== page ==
Note: one of the reasons why the 3/5a sounded polite was a very smooth 30deg off-axis response, something often over looked (or heard) in the majority of speakers around at the time.
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Old 20th May 2004, 08:21 AM   #7
Gregm is offline Gregm  Europe
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Quote:
Originally posted by sreten
The "dip" is a compensation for the sudden increase in off axis
The idea was it seems, that even flat response @1,5-~3kHz is annoying to the ear, shrill and fatiguing, especially on classical. The solution was to introduce a small attenuation, dipping (1-2db) b/ween 300-3kHz -- better still, 2-3db between 100-10kHz.

I don't mind the idea, in fact I'd like it IF I could get a flatish extension thereafter...
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Old 20th May 2004, 08:55 AM   #8
sreten is offline sreten  United Kingdom
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Quote:
Originally posted by Ap
The BBC dip is a falicy.


Quote:
Originally posted by Gregm


The idea was it seems, that even flat response @1,5-~3kHz is annoying to the ear, shrill and fatiguing, especially on classical. The solution was to introduce a small attenuation, dipping (1-2db) b/ween 300-3kHz -- better still, 2-3db between 100-10kHz.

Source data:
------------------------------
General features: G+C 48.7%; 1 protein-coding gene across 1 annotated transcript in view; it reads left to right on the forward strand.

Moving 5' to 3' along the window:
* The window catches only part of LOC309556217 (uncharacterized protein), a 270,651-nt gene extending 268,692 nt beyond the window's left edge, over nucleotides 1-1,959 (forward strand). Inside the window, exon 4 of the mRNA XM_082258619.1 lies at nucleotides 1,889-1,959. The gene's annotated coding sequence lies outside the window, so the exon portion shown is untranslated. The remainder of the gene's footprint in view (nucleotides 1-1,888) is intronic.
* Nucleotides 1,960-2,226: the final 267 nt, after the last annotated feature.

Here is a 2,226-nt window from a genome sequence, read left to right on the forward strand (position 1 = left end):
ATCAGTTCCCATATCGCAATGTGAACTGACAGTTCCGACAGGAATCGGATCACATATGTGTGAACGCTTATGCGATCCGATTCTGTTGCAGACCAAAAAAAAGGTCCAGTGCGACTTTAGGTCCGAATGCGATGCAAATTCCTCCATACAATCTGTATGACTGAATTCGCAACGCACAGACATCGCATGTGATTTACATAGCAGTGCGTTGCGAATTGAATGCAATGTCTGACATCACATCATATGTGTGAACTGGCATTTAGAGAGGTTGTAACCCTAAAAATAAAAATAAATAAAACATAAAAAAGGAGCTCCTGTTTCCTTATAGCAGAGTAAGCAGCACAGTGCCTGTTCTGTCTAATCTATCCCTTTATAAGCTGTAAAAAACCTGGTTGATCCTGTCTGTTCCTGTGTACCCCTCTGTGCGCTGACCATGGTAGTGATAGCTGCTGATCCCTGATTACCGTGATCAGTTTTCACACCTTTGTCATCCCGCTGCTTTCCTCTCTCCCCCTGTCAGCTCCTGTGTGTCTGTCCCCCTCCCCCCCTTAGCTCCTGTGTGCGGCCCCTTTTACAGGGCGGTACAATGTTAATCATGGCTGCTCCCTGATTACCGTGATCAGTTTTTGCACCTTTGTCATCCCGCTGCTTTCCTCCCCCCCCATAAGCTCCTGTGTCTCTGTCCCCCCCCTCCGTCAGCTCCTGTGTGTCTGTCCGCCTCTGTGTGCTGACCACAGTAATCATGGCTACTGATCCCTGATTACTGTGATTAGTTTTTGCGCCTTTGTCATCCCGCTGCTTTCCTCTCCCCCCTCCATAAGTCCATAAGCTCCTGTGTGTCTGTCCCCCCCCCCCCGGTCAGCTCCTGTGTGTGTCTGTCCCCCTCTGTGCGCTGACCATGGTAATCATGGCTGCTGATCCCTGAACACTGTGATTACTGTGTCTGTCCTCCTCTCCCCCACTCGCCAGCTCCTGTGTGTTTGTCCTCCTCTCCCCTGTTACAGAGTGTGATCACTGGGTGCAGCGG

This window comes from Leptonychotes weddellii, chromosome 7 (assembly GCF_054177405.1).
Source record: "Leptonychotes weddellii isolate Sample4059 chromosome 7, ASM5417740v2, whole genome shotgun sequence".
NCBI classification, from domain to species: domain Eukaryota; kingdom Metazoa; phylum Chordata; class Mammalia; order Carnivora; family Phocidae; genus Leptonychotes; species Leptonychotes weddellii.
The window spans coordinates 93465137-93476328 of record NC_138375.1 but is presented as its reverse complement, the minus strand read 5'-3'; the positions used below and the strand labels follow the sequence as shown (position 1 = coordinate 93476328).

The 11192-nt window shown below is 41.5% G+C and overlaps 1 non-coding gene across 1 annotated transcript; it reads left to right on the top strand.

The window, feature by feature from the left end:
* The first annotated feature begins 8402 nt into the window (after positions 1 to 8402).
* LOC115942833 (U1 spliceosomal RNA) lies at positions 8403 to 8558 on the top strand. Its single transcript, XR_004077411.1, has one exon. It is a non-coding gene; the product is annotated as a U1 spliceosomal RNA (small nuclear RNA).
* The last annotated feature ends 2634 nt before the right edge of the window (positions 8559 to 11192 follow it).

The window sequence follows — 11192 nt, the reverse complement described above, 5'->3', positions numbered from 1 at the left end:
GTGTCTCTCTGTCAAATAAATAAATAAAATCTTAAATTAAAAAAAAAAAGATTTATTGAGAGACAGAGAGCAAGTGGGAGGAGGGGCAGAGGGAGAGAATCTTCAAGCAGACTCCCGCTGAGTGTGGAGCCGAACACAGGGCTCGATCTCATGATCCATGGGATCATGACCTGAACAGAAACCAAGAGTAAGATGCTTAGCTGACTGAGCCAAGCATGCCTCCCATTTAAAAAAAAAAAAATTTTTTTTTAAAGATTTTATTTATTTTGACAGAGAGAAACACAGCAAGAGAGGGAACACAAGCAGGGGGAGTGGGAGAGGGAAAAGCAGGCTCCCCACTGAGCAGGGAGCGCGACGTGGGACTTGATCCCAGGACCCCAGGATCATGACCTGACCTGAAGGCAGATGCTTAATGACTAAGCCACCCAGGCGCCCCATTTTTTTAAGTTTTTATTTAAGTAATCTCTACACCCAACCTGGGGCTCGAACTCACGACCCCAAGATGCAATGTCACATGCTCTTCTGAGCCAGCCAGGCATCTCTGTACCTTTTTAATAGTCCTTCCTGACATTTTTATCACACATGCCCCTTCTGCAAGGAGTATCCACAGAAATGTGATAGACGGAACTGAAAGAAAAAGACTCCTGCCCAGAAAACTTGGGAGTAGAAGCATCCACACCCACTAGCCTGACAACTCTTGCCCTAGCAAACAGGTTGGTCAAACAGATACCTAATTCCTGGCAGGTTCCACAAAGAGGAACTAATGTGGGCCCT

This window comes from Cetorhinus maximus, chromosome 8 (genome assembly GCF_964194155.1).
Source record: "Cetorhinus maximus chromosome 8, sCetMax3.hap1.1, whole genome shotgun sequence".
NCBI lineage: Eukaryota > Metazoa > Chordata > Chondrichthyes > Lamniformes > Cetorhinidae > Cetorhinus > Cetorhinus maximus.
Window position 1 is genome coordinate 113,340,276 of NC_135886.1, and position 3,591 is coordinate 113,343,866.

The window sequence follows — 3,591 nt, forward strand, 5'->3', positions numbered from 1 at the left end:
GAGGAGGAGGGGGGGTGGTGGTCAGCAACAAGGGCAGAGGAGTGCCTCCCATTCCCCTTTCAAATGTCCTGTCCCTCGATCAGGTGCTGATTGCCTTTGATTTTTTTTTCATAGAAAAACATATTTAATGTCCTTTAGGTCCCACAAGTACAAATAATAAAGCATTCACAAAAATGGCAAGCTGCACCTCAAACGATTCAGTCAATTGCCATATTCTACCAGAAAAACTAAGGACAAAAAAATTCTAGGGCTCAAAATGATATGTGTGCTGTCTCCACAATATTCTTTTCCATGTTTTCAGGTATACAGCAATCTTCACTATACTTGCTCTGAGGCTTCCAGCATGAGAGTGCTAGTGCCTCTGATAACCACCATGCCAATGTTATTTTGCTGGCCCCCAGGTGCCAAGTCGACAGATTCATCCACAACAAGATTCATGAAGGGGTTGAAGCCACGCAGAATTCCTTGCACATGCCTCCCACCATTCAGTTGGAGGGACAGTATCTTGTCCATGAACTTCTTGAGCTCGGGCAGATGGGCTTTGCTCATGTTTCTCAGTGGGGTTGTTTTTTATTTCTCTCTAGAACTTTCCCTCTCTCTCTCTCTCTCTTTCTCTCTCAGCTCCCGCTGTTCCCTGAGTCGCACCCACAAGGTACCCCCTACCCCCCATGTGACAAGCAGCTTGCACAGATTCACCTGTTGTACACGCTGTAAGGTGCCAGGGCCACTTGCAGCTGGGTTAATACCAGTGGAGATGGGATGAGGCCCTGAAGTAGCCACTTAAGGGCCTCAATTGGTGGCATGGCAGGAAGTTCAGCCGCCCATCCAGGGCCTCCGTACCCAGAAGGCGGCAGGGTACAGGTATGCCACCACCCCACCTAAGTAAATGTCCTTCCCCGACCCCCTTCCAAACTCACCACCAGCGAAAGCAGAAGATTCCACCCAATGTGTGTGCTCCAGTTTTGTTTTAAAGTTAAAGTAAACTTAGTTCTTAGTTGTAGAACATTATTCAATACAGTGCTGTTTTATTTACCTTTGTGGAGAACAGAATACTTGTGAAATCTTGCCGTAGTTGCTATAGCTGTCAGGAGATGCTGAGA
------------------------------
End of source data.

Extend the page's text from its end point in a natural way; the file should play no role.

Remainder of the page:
Hmm.......


AP, the LS3/5A doesn't need or have the compensation, as stated
it was used in BBC speakers with 8" or larger midrange units.

I'm sorry GregM but that is not the the classic "BBC dip" by any
definition, the dip is around the c/o point and very local to that
frequency range.

BBC speaker voicing on the other hand does prefer basically
a gently falling response, 2dB/3dB over the range, but this is
not the "BBC dip" phenomena, its just overall voicing.

This "voicing" is must less pronounced than the differences
in response of MM cartridges, and suits the brighter more
accurate examples of cartridges.
Budget cartridges often fall ~ 6dB across the frequency range.

Edit :

I'll just note that the dip was copied by some manafacturers
without apparently understanding its purpose, however the
technique is still in use today, reducing axial output if there
is a peak in off axis response, to give a balanced result.

sreten.
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Old 25th August 2015, 11:26 PM   #9
Bigun is offline Bigun  Canada
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BBC Dip
found this lurking on the internet
Attached Images
File Type: gif BBCDIP.gif (15.9 KB, 1754 views)
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Old 26th August 2015, 12:08 AM   #10
billshurv is offline billshurv  United Kingdom
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BBC Dip
well I have read enough references to a 1-3kHz dip giving an enhanced sense of depth, from Broskie to Linkwitz that suggests the illusion it gives is real. However Sreten is probably right that in some designs its there for other reasons. Certainly my apogees have the dip in the crossover.

Of course it could be an old wives tale that has become accepted ignorance!